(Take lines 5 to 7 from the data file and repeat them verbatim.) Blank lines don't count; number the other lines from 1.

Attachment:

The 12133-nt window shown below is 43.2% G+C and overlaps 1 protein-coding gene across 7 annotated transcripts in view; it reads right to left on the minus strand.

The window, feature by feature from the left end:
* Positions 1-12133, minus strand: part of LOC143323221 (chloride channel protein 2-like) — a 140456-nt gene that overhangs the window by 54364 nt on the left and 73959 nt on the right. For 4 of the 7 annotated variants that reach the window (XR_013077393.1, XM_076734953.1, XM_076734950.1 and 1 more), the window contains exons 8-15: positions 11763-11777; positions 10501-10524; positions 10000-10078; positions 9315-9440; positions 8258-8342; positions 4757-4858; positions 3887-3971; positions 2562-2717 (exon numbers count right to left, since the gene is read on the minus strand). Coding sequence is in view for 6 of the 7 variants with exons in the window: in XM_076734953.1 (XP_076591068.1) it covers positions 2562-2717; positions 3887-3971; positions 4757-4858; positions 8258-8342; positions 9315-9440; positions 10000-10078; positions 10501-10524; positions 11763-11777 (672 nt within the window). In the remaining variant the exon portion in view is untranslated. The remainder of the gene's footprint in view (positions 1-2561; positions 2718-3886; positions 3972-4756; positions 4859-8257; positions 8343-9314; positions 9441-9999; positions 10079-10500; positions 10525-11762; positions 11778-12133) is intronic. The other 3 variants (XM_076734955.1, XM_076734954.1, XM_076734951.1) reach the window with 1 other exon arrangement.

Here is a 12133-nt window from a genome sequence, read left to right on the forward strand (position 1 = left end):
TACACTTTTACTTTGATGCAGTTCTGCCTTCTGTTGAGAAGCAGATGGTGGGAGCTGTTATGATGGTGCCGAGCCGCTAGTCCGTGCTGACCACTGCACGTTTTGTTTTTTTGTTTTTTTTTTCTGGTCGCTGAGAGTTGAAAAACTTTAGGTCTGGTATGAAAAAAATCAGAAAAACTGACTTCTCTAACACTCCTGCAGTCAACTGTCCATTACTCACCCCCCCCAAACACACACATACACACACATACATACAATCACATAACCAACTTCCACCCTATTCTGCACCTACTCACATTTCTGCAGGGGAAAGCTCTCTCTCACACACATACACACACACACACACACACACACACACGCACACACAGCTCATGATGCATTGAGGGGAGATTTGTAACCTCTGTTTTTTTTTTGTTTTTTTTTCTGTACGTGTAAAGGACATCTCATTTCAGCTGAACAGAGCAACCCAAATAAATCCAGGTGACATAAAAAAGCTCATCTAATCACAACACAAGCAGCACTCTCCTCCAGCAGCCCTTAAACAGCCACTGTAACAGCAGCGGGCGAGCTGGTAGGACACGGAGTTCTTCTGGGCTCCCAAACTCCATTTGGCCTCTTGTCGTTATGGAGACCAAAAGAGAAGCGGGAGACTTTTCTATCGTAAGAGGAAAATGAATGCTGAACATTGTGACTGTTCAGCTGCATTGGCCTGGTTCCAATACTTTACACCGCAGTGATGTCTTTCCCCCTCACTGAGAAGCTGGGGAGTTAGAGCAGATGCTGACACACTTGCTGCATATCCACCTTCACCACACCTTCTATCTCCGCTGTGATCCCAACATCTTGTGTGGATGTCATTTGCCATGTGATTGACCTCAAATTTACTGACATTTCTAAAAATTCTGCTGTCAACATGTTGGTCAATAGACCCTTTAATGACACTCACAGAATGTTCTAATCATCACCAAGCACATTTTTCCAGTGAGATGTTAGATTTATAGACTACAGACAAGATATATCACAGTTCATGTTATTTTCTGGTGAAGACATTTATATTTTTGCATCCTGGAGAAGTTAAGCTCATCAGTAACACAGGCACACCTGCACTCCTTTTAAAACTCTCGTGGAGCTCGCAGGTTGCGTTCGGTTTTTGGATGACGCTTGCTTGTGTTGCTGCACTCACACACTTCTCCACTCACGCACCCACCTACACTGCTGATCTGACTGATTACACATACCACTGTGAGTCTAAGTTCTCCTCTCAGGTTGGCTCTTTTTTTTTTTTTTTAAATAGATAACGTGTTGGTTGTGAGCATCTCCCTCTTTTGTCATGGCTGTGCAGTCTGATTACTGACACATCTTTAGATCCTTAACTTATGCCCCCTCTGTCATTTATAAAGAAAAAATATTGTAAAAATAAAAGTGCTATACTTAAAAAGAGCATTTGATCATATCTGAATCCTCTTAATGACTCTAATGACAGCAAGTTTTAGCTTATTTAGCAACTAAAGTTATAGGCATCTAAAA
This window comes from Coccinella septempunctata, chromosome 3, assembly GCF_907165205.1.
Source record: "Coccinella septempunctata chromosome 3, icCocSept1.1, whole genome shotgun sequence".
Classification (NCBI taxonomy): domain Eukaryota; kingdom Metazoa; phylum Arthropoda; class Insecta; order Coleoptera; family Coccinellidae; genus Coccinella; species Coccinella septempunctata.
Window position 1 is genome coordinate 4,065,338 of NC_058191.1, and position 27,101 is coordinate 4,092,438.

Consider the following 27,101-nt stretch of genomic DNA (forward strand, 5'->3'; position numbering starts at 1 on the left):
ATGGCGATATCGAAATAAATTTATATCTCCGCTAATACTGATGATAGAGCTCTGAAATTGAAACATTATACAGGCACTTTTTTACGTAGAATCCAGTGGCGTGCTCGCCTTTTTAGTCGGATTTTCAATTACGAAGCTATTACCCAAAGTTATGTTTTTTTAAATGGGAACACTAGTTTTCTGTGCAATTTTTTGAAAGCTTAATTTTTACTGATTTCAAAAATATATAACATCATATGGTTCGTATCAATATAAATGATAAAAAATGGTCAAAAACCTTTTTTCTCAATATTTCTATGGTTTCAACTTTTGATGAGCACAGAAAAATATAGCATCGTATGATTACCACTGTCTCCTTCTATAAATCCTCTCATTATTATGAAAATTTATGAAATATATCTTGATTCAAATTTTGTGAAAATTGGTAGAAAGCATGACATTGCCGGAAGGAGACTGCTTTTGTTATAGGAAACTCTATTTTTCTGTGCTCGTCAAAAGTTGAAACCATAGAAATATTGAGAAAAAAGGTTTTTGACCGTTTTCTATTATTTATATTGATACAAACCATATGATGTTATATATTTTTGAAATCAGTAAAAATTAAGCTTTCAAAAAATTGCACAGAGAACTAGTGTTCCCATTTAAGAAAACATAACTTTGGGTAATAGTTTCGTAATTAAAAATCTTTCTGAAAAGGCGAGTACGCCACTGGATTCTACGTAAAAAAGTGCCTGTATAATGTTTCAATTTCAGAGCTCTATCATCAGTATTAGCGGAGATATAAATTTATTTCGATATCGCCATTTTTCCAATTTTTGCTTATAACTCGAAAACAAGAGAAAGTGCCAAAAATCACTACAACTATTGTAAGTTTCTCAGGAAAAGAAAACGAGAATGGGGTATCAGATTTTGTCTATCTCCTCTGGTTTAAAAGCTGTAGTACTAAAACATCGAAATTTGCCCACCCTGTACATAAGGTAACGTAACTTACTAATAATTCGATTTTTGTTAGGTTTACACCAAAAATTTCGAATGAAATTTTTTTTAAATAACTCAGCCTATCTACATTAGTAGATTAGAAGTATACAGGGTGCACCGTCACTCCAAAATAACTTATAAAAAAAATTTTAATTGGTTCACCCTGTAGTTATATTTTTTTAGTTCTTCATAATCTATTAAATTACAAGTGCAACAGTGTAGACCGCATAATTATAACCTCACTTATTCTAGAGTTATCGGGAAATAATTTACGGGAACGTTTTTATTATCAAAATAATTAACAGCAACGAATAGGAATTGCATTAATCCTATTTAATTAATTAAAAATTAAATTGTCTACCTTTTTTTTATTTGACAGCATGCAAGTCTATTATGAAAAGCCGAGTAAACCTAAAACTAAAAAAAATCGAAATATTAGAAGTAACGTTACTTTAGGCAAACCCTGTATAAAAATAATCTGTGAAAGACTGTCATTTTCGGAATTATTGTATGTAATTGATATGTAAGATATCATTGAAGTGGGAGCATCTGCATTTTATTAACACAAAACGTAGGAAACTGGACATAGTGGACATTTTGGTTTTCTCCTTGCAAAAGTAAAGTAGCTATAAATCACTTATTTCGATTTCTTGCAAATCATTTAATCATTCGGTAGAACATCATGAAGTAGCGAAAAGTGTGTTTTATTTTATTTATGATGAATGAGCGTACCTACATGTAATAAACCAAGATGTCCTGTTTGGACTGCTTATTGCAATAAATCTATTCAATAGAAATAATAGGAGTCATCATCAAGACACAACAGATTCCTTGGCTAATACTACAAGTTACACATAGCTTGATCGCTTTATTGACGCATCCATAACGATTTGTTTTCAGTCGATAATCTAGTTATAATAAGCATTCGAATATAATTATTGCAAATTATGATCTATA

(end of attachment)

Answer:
TACACTTTTACTTTGATGCAGTTCTGCCTTCTGTTGAGAAGCAGATGGTGGGAGCTGTTATGATGGTGCCGAGCCGCTAGTCCGTGCTGACCACTGCACGTTTTGTTTTTTTGTTTTTTTTTTCTGGTCGCTGAGAGTTGAAAAACTTTAGGTCTGGTATGAAAAAAATCAGAAAAACTGACTTCTCTAACACTCCTGCAGTCAACTGTCCATTACTCACCCCCCCCAAACACACACATACACACACATACATACAATCACATAACCAACTTCCACCCTATTCTGCACCTACTCACATTTCTGCAGGGGAAAGCTCTCTCTCACACACATACACACACACACACACACACACACACACGCACACACAGCTCATGATGCATTGAGGGGAGATTTGTAACCTCTGTTTTTTTTTTGTTTTTTTTTCTGTACGTGTAAAGGACATCTCATTTCAGCTGAACAGAGCAACCCAAATAAATCCAGGTGACATAAAAAAGCTCATCTAATCACAACACAAGCAGCACTCTCCTCCAGCAGCCCTTAAACAGCCACTGTAACAGCAGCGGGCGAGCTGGTAGGACACGGAGTTCTTCTGGGCTCCCAAACTCCATTTGGCCTCTTGTCGTTATGGAGACCAAAAGAGAAGCGGGAGACTTTTCTATCGTAAGAGGAAAATGAATGCTGAACATTGTGACTGTTCAGCTGCATTGGCCTGGTTCCAATACTTTACACCGCAGTGATGTCTTTCCCCCTCACTGAGAAGCTGGGGAGTTAGAGCAGATGCTGACACACTTGCTGCATATCCACCTTCACCACACCTTCTATCTCCGCTGTGATCCCAACATCTTGTGTGGATGTCATTTGCCATGTGATTGACCTCAAATTTACTGACATTTCTAAAAATTCTGCTGTCAACATGTTGGTCAATAGACCCTTTAATGACACTCACAGAATGTTCTAATCATCACCAAGCACATTTTTCCAGTGAGATGTTAGATTTATAGACTACAGACAAGATATATCACAGTTCATGTTATTTTCTGGTGAAGACATTTATATTTTTGCATCCTGGAGAAGTTAAGCTCATCAGTAACACAGGCACACCTGCACTCCTTTTAAAACTCTCGTGGAGCTCGCAGGTTGCGTTCGGTTTTTGGATGACGCTTGCTTGTGTTGCTGCACTCACACACTTCTCCACTCACGCACCCACCTACACTGCTGATCTGACTGATTACACATACCACTGTGAGTCTAAGTTCTCCTCTCAGGTTGGCTCTTTTTTTTTTTTTTTAAATAGATAACGTGTTGGTTGTGAGCATCTCCCTCTTTTGTCATGGCTGTGCAGTCTGATTACTGACACATCTTTAGATCCTTAACTTATGCCCCCTCTGTCATTTATAAAGAAAAAATATTGTAAAAATAAAAGTGCTATACTTAAAAAGAGCATTTGATCATATCTGAATCCTCTTAATGACTCTAATGACAGCAAGTTTTAGCTTATTTAGCAACTAAAGTTATAGGCATCTAAAA
This window comes from Coccinella septempunctata, chromosome 3, assembly GCF_907165205.1.
Source record: "Coccinella septempunctata chromosome 3, icCocSept1.1, whole genome shotgun sequence".